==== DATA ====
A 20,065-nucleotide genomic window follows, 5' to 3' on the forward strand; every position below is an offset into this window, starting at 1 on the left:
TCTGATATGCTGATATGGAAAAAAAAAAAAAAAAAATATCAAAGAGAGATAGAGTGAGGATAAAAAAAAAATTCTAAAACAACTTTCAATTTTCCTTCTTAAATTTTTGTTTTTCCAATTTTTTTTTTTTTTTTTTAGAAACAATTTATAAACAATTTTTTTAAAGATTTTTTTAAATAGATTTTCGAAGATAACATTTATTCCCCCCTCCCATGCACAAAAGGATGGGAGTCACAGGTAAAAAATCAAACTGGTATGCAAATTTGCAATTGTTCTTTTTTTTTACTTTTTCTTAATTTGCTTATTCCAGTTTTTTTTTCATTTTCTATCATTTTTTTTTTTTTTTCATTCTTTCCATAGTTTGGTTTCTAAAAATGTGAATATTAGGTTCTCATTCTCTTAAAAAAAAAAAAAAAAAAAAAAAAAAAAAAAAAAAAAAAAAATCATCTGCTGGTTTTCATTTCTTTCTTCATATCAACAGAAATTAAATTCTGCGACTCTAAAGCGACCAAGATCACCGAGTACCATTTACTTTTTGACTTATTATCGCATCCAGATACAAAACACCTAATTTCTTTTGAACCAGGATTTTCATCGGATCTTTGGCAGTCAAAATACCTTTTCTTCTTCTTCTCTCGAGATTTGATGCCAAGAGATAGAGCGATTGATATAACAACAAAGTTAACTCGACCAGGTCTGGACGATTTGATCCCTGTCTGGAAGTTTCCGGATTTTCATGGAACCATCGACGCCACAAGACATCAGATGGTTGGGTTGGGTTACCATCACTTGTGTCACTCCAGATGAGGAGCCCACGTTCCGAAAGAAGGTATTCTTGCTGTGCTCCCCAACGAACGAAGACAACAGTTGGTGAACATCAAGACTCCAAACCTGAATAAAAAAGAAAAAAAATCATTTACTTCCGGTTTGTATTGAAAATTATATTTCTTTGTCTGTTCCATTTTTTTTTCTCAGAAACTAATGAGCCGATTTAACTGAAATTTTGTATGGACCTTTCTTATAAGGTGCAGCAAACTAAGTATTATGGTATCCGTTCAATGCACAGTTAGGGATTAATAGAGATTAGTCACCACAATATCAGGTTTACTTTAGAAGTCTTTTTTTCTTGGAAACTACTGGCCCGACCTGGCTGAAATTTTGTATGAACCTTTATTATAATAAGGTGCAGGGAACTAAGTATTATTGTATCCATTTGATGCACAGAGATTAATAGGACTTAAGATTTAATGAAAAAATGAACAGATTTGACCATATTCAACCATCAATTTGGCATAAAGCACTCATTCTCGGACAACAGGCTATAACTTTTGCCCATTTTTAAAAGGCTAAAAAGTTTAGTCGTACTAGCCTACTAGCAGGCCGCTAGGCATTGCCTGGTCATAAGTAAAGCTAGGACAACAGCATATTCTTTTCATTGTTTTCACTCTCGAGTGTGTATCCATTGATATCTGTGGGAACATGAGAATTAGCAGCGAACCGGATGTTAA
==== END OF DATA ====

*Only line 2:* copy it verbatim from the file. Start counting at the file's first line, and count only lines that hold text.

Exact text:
TCTGATATGCTGATATGGAAAAAAAAAAAAAAAAAATATCAAAGAGAGATAGAGTGAGGATAAAAAAAAAATTCTAAAACAACTTTCAATTTTCCTTCTTAAATTTTTGTTTTTCCAATTTTTTTTTTTTTTTTTTAGAAACAATTTATAAACAATTTTTTTAAAGATTTTTTTAAATAGATTTTCGAAGATAACATTTATTCCCCCCTCCCATGCACAAAAGGATGGGAGTCACAGGTAAAAAATCAAACTGGTATGCAAATTTGCAATTGTTCTTTTTTTTTACTTTTTCTTAATTTGCTTATTCCAGTTTTTTTTTCATTTTCTATCATTTTTTTTTTTTTTTCATTCTTTCCATAGTTTGGTTTCTAAAAATGTGAATATTAGGTTCTCATTCTCTTAAAAAAAAAAAAAAAAAAAAAAAAAAAAAAAAAAAAAAAAAATCATCTGCTGGTTTTCATTTCTTTCTTCATATCAACAGAAATTAAATTCTGCGACTCTAAAGCGACCAAGATCACCGAGTACCATTTACTTTTTGACTTATTATCGCATCCAGATACAAAACACCTAATTTCTTTTGAACCAGGATTTTCATCGGATCTTTGGCAGTCAAAATACCTTTTCTTCTTCTTCTCTCGAGATTTGATGCCAAGAGATAGAGCGATTGATATAACAACAAAGTTAACTCGACCAGGTCTGGACGATTTGATCCCTGTCTGGAAGTTTCCGGATTTTCATGGAACCATCGACGCCACAAGACATCAGATGGTTGGGTTGGGTTACCATCACTTGTGTCACTCCAGATGAGGAGCCCACGTTCCGAAAGAAGGTATTCTTGCTGTGCTCCCCAACGAACGAAGACAACAGTTGGTGAACATCAAGACTCCAAACCTGAATAAAAAAGAAAAAAAATCATTTACTTCCGGTTTGTATTGAAAATTATATTTCTTTGTCTGTTCCATTTTTTTTTCTCAGAAACTAATGAGCCGATTTAACTGAAATTTTGTATGGACCTTTCTTATAAGGTGCAGCAAACTAAGTATTATGGTATCCGTTCAATGCACAGTTAGGGATTAATAGAGATTAGTCACCACAATATCAGGTTTACTTTAGAAGTCTTTTTTTCTTGGAAACTACTGGCCCGACCTGGCTGAAATTTTGTATGAACCTTTATTATAATAAGGTGCAGGGAACTAAGTATTATTGTATCCATTTGATGCACAGAGATTAATAGGACTTAAGATTTAATGAAAAAATGAACAGATTTGACCATATTCAACCATCAATTTGGCATAAAGCACTCATTCTCGGACAACAGGCTATAACTTTTGCCCATTTTTAAAAGGCTAAAAAGTTTAGTCGTACTAGCCTACTAGCAGGCCGCTAGGCATTGCCTGGTCATAAGTAAAGCTAGGACAACAGCATATTCTTTTCATTGTTTTCACTCTCGAGTGTGTATCCATTGATATCTGTGGGAACATGAGAATTAGCAGCGAACCGGATGTTAA